...Let no one be scandalized if I frequent
Those who are considered unworthy
Or sinful. Who is not a sinner?
Let no one be alarmed if I am seen
With compromised and dangerous people,
On the left or the right,
Let no one bind me to a group.
My door, my heart, must be open
To everyone, absolutely everyone.

Lesbia Scott composed the popular “saints” hymn, #293 in our Hymnal, I Sing a Song of the Saints of God,  along with other children’s hymns, which she sang to her own children in the 1920’s. It caught on in the U.S. during the 1940’s, particularly after it was set to a new tune by a retired Episcopal priest, The Rev. John Henry Hopkins, Jr. Her hymn celebrates the kind of holy people, “saints”, whom you and I run into all the time. It gives just a sampling of a veritable catalog of folks who continually inspire us to become more “holy” as well as more “whole” in our lives: doctors and nurses, farmers and field workers, soldiers, martyrs, school students, seafarers and fisher folk, church workers, train operators, taxi drivers and passengers, shopkeepers, even priests; people who not only serve tea, but Starbucks barristas, restaurant wait, cooking and cleaning staff, bosses and co-workers, teachers and fellow students, neighbors and friends. The thing which we all have in common, as the hymn notes, is that they’re “just folks like me” and you.
To become holy means to become whole, integrated, communal, as human persons and as followers of Jesus. Though that is a lifetime project, and a costly one at that, none of us can weasel out of it. Jesus has pledged to all of us who “labor”: “I will give you rest.” Jesus renews that promise to you and me each time we come forward, hands outstretched, to share his Body and Blood in the Eucharist: the “communion of saints”.
Perhaps the key sentence in Matthew’s Gospel today is the one where Jesus says: “The greatest among you will be your servant…” It’s a really important message during this important time of transition in the Church’s life. What Jesus is talking about in the sentence quoted is servant leadership. Speaking from my own 25 years of experience in my own Diocese, especially in mutual parish ministry in several churches, servant leadership isn’t something new in the Church. Nevertheless, it’s taken many folks a while to absorb exactly what the Book of Common Prayer is saying in the Outline of Faith (p. 855): “Who are the ministers of the Church? The ministers of the Church are lay persons, bishops, priests, and deacons. What is the ministry of the laity? The ministry of lay persons is to represent [re-present] Christ and his Church; to bear witness [martyr] to him wherever they may be; and, according to the gifts given them, to carry on Christ’s work of reconciliation in the world; and to take their place in the life, worship, and governance of the Church…”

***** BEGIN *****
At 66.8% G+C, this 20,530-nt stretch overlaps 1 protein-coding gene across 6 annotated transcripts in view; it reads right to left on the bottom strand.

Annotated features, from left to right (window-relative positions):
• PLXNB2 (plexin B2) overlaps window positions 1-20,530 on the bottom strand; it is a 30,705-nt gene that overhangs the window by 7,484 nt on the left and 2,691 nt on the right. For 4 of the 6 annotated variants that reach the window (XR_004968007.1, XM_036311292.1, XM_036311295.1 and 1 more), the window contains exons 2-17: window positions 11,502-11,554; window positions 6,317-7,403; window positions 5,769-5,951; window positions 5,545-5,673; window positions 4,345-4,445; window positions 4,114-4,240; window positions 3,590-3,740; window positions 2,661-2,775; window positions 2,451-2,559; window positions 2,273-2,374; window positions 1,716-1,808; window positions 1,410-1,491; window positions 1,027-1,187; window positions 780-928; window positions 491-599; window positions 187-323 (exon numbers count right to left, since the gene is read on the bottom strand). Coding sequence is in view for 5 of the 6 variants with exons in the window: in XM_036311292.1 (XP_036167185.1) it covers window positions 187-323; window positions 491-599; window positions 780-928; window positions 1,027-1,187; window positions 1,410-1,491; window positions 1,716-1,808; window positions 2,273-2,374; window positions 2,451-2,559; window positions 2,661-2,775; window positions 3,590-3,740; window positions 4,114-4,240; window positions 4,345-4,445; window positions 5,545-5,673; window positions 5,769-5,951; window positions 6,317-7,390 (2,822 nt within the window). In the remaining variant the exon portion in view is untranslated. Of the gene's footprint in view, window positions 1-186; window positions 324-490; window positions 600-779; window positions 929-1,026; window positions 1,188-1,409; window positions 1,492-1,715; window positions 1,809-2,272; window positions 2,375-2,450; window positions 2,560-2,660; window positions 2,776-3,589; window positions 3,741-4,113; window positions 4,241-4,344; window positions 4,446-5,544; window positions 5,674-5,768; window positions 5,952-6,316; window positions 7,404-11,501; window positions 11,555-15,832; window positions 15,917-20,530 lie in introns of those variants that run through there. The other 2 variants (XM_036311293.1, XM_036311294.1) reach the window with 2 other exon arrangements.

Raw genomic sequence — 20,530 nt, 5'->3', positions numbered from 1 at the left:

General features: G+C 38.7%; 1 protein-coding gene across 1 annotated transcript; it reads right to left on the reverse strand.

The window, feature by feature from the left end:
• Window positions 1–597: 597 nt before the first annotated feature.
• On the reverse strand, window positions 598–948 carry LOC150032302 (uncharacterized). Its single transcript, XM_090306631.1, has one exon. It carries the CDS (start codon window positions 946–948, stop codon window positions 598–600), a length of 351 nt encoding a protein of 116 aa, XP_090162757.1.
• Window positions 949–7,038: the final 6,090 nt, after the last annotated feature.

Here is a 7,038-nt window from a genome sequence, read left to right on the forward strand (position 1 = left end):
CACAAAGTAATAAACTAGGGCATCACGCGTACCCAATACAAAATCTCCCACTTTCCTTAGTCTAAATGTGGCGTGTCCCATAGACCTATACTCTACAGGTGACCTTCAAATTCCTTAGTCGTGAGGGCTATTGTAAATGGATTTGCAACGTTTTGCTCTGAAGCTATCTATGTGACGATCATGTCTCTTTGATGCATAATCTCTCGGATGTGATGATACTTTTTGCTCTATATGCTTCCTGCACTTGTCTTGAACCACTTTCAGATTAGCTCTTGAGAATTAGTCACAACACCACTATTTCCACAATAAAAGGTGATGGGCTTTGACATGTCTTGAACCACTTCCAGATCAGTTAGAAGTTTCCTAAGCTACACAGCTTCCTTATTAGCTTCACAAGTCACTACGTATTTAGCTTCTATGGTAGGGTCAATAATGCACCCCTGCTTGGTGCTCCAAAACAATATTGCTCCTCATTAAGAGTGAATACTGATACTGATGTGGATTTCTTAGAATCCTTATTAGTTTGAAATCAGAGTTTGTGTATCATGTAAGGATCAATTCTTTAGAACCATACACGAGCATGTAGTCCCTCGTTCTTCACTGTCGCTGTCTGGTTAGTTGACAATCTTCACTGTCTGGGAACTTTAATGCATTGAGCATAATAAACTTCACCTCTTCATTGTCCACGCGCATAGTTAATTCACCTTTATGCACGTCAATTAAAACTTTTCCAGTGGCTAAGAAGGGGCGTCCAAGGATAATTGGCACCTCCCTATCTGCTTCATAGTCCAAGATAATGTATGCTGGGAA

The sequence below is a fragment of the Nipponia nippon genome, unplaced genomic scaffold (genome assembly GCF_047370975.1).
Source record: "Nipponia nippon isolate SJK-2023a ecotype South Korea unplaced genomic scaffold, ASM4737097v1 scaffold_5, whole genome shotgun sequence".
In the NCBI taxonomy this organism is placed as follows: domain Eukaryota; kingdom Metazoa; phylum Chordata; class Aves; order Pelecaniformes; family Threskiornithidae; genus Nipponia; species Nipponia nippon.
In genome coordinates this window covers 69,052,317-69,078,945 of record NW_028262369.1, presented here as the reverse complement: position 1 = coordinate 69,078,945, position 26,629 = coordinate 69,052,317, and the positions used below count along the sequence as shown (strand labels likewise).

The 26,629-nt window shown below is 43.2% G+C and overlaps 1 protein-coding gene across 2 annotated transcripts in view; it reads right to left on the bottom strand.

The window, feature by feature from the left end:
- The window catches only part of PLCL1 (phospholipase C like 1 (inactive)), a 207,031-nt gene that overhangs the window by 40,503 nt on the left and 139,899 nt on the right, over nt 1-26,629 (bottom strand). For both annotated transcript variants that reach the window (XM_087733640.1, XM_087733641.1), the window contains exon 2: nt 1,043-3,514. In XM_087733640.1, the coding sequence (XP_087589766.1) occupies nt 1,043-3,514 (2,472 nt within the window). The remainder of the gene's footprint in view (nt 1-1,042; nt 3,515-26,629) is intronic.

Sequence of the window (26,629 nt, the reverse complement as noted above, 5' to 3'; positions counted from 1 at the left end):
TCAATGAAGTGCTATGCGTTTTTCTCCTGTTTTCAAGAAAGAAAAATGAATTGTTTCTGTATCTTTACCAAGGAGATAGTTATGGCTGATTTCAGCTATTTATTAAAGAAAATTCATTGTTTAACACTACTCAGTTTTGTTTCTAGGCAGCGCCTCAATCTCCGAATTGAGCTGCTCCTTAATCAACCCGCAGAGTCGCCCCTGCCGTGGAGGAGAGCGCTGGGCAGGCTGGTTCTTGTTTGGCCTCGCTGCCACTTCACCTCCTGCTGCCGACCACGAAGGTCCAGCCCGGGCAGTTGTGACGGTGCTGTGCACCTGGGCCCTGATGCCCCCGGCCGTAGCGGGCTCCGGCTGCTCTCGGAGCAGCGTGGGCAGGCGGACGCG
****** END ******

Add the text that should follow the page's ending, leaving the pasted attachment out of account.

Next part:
Please note that phrase: “...according to the gifts given them…” “Servant leader” doesn’t mean that every single member is called to be a Senior Warden, or the director of the Altar Guild, or a Convention delegate, or a Church School teacher. But every member is called to be a servant leader, “according to the gifts given them”. The very best way in which one can be a true minister in one’s local community of faith is, as Jesus recommends, to be willing to serve, according to the gifts given to you.
I was totally amazed when I Googled “Servant Leadership” and found how widespread this concept has been and is, not only in the Church, but in the secular, particularly business and management, sector of the world for some time now. Robert K. Greenleaf (1904-1990), who formally coined and defined the words “servant leadership” in the secular setting, lists 10 characteristics  which describe a servant leader: